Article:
Following weeks of rumors, the North Korean regime is holding a military parade in Pyongyang, the Yonhap News Agency reported Monday. The parade is meant to mark the ninetieth anniversary of the founding of the North Korean People's Revolutionary Army (KPRA).
Citing a South Korean military source, Reuters confirmed the report. Reuters added that the parade began after dark, which has been the case with North Korea’s last three military parades. This is the tenth time the regime has held a military parade during the tenure of Kim Jong-un, although none of the previous parades were held on that particular anniversary.
Yonhap had reported the day before that South Korea believed a parade was likely. Like most such parades in North Korea, the purpose was to showcase the regime’s most cutting-edge weapons. “During rehearsals, over 250 pieces of military equipment have been paraded, including a hypersonic Hwasong-8 missile, a Hwasong-17 intercontinental ballistic missile (ICBM), and a submarine-launched ballistic missile (SLBM),” the report said.
Earlier on Monday, NK News reported that a parade was “likely imminent,” as Kim Il Sung Square was reportedly “busy” and nearby roads were closed, while people were seen walking toward the location. The site also reported over the weekend that Air Koryo planes were flying across the country, likely preparing for such a parade. “One of the largest planes in national carrier Air Koryo’s fleet, an Ilyushin-62, showed up in the northeastern city of Samjiyon in a Planet Labs satellite image taken on Saturday morning, around the same time one was missing from the Pyongyang International Airport where it is typically parked,” NK News wrote.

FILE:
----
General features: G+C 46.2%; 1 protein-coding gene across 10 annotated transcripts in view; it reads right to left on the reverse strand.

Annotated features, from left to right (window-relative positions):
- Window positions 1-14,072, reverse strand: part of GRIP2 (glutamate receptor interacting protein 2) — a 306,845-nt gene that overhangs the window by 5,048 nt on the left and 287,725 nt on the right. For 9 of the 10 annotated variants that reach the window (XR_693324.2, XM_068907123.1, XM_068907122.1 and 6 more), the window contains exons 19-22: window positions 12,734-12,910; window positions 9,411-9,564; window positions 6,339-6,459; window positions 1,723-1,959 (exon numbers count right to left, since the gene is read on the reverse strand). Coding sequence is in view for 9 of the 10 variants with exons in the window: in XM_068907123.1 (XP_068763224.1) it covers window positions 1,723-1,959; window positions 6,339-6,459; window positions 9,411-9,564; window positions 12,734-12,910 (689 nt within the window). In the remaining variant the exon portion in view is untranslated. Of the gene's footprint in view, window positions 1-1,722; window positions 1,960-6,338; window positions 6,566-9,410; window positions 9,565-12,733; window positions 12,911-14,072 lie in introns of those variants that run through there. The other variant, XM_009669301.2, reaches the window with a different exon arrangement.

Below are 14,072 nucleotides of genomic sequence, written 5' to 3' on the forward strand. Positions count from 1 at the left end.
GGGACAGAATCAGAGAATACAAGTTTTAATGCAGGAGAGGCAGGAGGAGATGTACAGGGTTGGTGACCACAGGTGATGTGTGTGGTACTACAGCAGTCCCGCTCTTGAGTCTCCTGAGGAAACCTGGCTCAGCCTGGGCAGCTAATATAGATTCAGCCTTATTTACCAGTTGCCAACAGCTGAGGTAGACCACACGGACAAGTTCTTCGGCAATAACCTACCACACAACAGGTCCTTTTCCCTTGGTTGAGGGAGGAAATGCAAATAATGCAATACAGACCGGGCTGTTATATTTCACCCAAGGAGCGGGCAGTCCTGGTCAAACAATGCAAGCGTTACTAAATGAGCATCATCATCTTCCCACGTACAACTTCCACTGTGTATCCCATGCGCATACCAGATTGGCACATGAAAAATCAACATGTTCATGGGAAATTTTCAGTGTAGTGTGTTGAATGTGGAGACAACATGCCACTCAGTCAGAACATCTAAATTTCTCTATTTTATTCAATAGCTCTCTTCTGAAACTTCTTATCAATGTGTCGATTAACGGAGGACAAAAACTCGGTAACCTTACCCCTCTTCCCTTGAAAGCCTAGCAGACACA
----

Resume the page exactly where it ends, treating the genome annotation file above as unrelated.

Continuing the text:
Prior to this week, the last North Korean military parade was held in September, which marked the seventy-third anniversary of the regime’s founding. This was around the time Kim Jong-un appeared in public looking notably slimmer than he had the last time he had appeared in public, leading to widespread speculation about his health.
A Daily NK report last week said that many had expected a parade on April 15—Kim Il-Sung’s birthday—indicating that the parade had been delayed from its originally planned date. “From the time North Korean authorities started recruiting soldiers to participate in the parade in June of last year, they made it clear that the event would mark Kim Il Sung’s birthday, a holiday North Koreans call the Day of the Sun,” the report said. “Not only did the headquarters preparing the parade believe until recently that the parade would be held on Apr. 15, but so did the military units supporting the parade.”
Stephen Silver, a technology writer for The National Interest, is a journalist, essayist and film critic, who is also a contributor to The Philadelphia Inquirer, Philly Voice, Philadelphia Weekly, the Jewish Telegraphic Agency, Living Life Fearless, Backstage magazine, Broad Street Review and Splice Today. The co-founder of the Philadelphia Film Critics Circle, Stephen lives in suburban Philadelphia with his wife and two sons. Follow him on Twitter at @StephenSilver.